At Loan Lawyers, LLC we consistently do research. Over this past holiday
weekend I encountered this wonderful article from Bob Massey. I was very
impressed. Here is the substance of it:
My last two articles focused on the great Securitization Swindle the banks
have been perpetrating for over a decade. It was successful because the
banks created such a tangled web that it was nearly impossible for everyday
people, lawyers, and judges to understand what was happening. But what
if they committed a comparatively straightforward fraud? Surely that would
be caught and stopped, right?
In this month's article I'm going to explain how Countrywide fraudulently
created 3.5 MILLION loans at taxpayer expense with a scheme so simple
it seems impossible they got away with it at all.
In 2003 Countrywide wanted to dominate the housing boom. The problem they
were facing was that each state has its own licensing fees, corporate
taxes, and regulatory costs that Countrywide would have had to pay in
order to do business. That's when they cooked up the scheme. Instead
of becoming licensed and registered in every state, Countrywide simply
made up a trade name (DBA) that they could register in every state that
would slide under the radar of the regulators. They made up the innocuous
name America's Wholesale Lender and got to work.
Their scheme worked and nobody noticed that America's Wholesale Lender
wasn't a corporation registered or licensed to do business in their
state. Countrywide got cranking and created 3.5 MILLION loans across every
state in the country under the DBA "America's Wholesale Lender."
The catch is that a DBA such as America's Wholesale Lender is not a
legal entity. It is simply a trade name.
A DBA has no ability to own property, file lawsuits, or hold any security interests.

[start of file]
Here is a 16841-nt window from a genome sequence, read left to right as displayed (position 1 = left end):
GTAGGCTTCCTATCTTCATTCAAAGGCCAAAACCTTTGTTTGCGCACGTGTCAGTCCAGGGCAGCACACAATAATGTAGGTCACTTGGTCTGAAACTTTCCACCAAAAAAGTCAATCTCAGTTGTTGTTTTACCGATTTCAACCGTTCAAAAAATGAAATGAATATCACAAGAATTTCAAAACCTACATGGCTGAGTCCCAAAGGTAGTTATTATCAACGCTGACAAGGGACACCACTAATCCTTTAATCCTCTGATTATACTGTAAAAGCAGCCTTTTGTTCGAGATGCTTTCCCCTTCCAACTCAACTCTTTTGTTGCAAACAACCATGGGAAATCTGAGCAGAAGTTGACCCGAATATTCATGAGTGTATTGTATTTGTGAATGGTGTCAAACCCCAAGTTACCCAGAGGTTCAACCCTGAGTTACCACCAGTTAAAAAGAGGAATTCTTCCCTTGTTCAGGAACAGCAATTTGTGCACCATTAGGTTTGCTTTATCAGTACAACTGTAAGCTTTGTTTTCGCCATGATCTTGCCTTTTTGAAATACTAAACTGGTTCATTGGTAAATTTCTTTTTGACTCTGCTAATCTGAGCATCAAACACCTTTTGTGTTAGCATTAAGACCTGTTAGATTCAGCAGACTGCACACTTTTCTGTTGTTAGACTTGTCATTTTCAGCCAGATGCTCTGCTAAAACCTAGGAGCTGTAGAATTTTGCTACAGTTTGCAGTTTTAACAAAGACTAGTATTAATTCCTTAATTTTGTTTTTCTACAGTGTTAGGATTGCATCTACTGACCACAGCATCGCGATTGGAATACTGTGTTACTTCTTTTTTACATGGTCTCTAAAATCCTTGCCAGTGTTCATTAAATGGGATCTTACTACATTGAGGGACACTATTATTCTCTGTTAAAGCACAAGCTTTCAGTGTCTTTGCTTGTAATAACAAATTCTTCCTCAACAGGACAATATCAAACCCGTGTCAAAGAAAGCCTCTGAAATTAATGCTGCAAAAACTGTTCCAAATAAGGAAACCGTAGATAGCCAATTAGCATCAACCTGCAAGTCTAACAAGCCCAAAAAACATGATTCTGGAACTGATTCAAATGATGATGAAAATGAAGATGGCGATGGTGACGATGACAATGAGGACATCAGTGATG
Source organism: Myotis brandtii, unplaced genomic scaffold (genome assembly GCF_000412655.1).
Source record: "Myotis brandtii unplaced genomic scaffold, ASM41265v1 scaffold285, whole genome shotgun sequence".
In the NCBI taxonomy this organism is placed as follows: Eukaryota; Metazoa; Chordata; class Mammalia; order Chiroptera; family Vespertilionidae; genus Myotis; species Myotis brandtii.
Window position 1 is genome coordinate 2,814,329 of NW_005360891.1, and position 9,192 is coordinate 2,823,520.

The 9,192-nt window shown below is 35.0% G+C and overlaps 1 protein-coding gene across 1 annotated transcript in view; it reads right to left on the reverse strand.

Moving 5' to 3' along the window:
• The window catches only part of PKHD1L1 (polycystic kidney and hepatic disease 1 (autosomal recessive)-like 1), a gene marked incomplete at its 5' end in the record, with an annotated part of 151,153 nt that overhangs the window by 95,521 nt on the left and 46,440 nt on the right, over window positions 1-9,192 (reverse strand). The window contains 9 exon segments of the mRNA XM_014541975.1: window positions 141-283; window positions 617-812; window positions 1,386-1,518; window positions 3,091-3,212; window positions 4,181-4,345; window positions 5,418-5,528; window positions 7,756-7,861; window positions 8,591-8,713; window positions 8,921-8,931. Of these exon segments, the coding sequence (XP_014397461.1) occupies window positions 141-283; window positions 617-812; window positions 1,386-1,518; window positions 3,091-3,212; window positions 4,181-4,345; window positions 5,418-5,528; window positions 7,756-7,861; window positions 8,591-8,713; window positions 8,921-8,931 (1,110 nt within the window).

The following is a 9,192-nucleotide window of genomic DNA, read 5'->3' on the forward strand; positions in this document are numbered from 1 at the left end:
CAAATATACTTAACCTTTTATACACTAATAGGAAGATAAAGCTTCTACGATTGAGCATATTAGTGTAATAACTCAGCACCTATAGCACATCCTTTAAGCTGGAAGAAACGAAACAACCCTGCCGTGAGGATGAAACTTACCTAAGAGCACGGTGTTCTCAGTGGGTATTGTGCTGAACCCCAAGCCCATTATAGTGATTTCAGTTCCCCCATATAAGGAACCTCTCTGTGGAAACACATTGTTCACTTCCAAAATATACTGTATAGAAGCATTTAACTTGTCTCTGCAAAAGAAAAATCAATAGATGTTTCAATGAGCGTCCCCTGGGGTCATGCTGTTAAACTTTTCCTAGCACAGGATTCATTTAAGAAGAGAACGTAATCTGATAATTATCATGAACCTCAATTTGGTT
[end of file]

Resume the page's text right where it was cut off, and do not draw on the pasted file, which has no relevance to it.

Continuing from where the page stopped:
After a little while some local recorders began to notice and refused to
record the loans because the lender was just a DBA, not a licensed lender
in the state. At this point Countrywide decided to commit ANOTHER fraud
by listing the lender on their mortgages as "America's Wholesale
Lender, a Corporation organized and existing under the laws of New York."
With this subtle but incredibly fraudulent change, Countrywide resubmitted
the loans and they went through without a hitch. At this point no one
realized that America's Wholesale Lender wasn't a registered corporation at all.
Countrywide figured that, if caught, they could avoid punishment by claiming
that it was all a clerical error. Even if they couldn't get away with
that, they reasoned that the money they were saving in corporate taxes
and licensing fees from all 50 states was significantly more than any
monetary punishment they might receive.
After they made the loans, Countrywide never sold them to a securitized
trust as they were required to do by the pooling agreements. Instead,
the loans were controlled by Bank of America (BOA). As a result, BOA was
collecting payments and foreclosing on loans despite the fact that it
never owned or funded any of the actual loans.
In 2008 some good Samaritans tried to stop this scheme by registering the
corporation "America's Wholesale Lender, Inc a New York Corporation"
(AWLI). They brought it to the attention of the US District Court that
BOA was foreclosing on loans that it didn't own, and that the loans
were made by a corporation that BOA held no interest in. The District
Court dismissed the case as irrelevant and BOA continued the fraud with
a few upgrades.
After the creation of AWLI, Bank of America needed to find a way to make
it so that AWLI could make no claims to the loans. What they did was get
MERS to create an assignment on behalf of AWLI which assigned the loan
to Bank of New York Mellon, Deutsche Bank, or US Bank. After these
fraudulent assignments, the bank attaches them to their foreclosure proceedings to
trick the court into believing it is the legal owner of the loan.
This is all made even more infuriating when you realize that all of these
3.5 MILLION fraudulent loans have been fully repaid by taxpayers in the
TARP bailout and by the various insurance companies who insured the securitized
trusts these loans were supposed to be a part of.
The bright side is that, if you have the right legal team on your side,
these homeowners can get justice."